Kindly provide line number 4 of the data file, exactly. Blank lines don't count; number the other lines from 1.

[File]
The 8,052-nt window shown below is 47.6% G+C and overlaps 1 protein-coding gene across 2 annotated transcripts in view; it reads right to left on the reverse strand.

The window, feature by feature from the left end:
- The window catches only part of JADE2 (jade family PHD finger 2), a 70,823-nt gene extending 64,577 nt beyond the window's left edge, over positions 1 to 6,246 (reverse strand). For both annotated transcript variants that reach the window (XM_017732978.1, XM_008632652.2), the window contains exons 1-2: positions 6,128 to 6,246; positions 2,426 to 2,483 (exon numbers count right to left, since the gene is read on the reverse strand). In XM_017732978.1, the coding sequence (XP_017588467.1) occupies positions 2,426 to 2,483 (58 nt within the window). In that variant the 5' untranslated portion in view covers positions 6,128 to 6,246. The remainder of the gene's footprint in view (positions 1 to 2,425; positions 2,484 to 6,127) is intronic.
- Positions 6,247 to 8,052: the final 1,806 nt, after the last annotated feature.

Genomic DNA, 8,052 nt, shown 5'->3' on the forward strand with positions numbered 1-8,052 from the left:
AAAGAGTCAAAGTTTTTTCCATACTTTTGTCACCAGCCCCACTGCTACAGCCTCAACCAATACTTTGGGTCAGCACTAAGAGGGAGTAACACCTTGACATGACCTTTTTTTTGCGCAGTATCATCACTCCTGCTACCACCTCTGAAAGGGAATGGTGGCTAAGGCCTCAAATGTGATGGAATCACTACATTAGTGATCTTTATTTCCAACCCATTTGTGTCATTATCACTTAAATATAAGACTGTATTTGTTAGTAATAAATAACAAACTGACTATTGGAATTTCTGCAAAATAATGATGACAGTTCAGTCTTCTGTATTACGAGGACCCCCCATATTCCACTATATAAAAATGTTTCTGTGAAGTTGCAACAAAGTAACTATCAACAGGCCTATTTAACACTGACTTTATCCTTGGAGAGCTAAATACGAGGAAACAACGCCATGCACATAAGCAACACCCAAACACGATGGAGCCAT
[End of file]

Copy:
- Positions 6,247 to 8,052: the final 1,806 nt, after the last annotated feature.